It cannot be argued that the Eurovision Song Contest is firmly established as a societal oddity, despite the fact that there are still differences amongst people.
That is unquestionably the case in the strongest economic sectors of the opposition, namely the United Kingdom, France, Germany, Italy, and Spain, which routinely receive free entry into the top three.
Each country has at least a few times won Eurovision, but which song become their biggest hit? Continue reading as we look into.
United Kingdom’s Brotherhood of Man song Save Your Kisses for Me 1976
Brotherhood of Man’s Save Your Kisses for Me is the UK’s all-time top-rated Eurovision Song Contest song, according to a recent Betway article.
The song received 164 votes, an astounding 80.4% of the maximum amount of votes it could have received, and more than 6,000,000 copies were sold worldwide.
From that moment forward, only Bucks Fizz (1981) and Katrina and the Waves (1997) have finished first, making Save Your Kisses for Me the UK’s third Eurovision champion.
1982 Germany: Ein Bisschen Frieden Nicole
The song Ein Bisschen Frieden (A Little Peace) was performed by German student Nicole Hohloch, then 17 years old, at the 1982 Eurovision Song Contest.
She set a record for the highest margin of victory and won Germany’s most illustrious victory by a margin of 61 places, which stood until 1997.
The primary Eurovision entry Nicole’s uplifting song continues to top the bargains stated in each location it was performed.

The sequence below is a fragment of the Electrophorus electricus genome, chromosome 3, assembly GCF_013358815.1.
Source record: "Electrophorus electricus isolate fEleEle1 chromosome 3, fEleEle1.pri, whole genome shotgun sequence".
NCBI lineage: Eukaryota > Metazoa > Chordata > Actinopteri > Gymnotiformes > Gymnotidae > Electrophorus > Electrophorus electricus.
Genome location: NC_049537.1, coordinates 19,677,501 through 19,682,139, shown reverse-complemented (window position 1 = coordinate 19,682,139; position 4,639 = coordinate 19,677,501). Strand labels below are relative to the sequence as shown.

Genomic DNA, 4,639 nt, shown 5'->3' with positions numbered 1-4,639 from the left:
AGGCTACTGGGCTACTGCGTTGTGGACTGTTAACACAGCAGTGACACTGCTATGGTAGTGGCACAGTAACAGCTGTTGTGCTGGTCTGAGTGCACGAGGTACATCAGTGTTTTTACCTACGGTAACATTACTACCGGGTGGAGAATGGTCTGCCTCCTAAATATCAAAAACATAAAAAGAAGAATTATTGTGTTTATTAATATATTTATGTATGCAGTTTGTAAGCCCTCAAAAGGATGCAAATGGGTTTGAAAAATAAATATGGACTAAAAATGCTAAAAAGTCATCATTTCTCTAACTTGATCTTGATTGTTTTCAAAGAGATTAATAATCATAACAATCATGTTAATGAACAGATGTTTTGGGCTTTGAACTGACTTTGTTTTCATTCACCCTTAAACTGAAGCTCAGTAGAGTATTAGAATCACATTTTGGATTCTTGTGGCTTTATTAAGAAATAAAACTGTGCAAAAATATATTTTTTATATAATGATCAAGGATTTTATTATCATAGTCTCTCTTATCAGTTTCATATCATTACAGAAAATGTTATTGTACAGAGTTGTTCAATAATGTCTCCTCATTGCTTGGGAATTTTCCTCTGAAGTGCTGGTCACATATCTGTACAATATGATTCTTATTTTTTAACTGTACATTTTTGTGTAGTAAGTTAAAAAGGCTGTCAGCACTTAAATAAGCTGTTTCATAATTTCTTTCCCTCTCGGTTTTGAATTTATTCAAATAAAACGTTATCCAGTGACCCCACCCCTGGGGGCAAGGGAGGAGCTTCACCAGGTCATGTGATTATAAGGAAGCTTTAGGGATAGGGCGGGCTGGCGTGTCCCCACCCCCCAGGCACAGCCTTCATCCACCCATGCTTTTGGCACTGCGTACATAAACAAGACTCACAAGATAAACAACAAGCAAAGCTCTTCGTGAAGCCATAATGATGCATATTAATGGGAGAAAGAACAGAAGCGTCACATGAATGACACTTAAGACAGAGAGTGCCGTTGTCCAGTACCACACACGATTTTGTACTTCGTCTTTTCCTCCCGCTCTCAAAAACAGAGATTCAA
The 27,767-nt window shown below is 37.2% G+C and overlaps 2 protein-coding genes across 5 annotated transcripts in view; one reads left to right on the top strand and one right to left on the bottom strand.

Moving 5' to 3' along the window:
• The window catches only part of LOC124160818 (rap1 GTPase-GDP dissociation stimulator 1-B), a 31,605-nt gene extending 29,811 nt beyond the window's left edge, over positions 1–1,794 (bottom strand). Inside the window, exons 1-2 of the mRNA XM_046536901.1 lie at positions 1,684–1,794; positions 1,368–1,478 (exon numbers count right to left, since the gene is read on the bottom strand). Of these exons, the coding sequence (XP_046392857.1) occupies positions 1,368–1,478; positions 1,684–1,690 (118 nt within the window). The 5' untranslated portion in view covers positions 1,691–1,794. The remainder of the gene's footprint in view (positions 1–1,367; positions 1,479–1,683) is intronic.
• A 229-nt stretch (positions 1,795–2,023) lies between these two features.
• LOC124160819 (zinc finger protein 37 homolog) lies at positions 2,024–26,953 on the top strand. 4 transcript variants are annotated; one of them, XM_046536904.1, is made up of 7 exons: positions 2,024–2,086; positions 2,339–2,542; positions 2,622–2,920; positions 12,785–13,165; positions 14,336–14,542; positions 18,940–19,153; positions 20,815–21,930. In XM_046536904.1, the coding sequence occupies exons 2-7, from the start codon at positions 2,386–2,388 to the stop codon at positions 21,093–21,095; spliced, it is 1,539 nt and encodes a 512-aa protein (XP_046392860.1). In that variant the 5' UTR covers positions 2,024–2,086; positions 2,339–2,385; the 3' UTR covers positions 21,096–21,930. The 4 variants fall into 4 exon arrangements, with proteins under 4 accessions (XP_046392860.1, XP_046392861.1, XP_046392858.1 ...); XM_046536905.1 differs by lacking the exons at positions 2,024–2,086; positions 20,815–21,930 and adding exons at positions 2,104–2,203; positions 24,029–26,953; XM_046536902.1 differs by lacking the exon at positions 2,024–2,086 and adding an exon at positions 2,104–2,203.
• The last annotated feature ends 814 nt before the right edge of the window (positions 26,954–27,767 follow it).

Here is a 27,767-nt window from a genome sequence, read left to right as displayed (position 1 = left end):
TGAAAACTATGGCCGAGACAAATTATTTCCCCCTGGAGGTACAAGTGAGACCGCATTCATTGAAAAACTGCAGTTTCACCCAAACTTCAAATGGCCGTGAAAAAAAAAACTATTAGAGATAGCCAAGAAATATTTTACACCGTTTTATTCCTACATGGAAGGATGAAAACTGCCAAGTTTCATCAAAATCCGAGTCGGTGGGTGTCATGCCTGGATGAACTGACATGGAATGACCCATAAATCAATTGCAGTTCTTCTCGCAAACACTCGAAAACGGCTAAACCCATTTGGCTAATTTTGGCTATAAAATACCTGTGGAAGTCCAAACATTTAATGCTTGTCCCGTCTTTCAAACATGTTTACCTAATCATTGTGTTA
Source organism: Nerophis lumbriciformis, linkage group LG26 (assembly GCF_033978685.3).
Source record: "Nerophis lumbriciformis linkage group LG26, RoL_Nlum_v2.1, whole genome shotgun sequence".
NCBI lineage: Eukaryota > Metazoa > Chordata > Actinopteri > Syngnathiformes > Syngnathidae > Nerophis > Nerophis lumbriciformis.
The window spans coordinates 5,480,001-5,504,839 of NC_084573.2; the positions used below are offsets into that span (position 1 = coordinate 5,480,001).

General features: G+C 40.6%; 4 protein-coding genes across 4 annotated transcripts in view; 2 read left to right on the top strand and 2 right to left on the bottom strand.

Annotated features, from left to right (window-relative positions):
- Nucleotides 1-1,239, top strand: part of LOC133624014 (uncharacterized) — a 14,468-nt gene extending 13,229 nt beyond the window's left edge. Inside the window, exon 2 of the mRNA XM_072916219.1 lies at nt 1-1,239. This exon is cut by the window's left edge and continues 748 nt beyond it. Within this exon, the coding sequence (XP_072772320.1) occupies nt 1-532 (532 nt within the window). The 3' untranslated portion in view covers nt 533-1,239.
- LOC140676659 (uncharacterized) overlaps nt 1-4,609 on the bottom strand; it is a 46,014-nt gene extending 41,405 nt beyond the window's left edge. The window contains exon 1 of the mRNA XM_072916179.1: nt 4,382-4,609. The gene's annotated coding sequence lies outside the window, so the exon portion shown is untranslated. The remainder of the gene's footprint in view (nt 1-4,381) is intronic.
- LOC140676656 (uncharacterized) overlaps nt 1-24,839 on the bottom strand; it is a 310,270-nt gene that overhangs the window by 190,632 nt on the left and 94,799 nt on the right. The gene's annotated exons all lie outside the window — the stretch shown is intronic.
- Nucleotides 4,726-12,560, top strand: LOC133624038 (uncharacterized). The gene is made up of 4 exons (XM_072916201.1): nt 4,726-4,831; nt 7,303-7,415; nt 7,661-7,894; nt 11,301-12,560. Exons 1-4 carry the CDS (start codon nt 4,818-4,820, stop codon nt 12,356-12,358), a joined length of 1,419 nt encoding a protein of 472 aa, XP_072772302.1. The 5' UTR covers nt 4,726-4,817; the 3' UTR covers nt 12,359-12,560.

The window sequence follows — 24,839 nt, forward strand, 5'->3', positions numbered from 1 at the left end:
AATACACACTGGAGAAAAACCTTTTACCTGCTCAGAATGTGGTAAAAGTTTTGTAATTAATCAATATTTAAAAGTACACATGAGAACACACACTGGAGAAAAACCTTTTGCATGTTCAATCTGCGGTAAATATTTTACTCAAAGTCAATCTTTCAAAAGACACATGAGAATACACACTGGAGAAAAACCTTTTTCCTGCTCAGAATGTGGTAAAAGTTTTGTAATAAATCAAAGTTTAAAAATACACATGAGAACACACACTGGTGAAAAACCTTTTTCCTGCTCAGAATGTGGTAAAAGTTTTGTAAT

1973 Eres Tu Mocedades Spain
At the conclusion of the 1973 Eurovision, only six points separated the top three, with Spain sandwiched between Luxembourg and the United Kingdom.
There was some debate surrounding their entrance because some critics said the song was simply a copy of Berta Ambroz’s 1966 performance of the Yugoslavian song Brez Based.
Despite this, Spain only scored four goals while in the lead and two ahead of Cliff Richard of Great Britain. Five years before, he had recently come in second place to Spain.
Loiseau and the Child 1977 Marie Myriam, France
The Bird and the Child, sung in French by Marie Myriam, won the fifth and final melody competition for her country in 1977.
Prior to the British duo Lynsey de Paul and Mike Moran, who performed the piano-determined Rock Bottom, it received 136 points to place fifteenth.
From that point on, Myriam’s music career was average, but in 2005, she had a performance at the Eurovision 50th Anniversary Show in Copenhagen.
Italy, 1964’s Non Ho Leta Gigliola Cinquetti
Cinquetti, who won the match in 1964 at the age of 16 years, 92 days, became the opponent’s most youthful champion.
She kept the record until 1986, when 13-year-old Belgian Sandra Kim broke it by guaranteeing in front of everyone else. Kim’s record is unlikely to be beaten given that the present rules anticipate contestants to be 16 years old.
As Cinquetti has run home with one of the largest success edges ever in the opposition, she won’t be very stressed .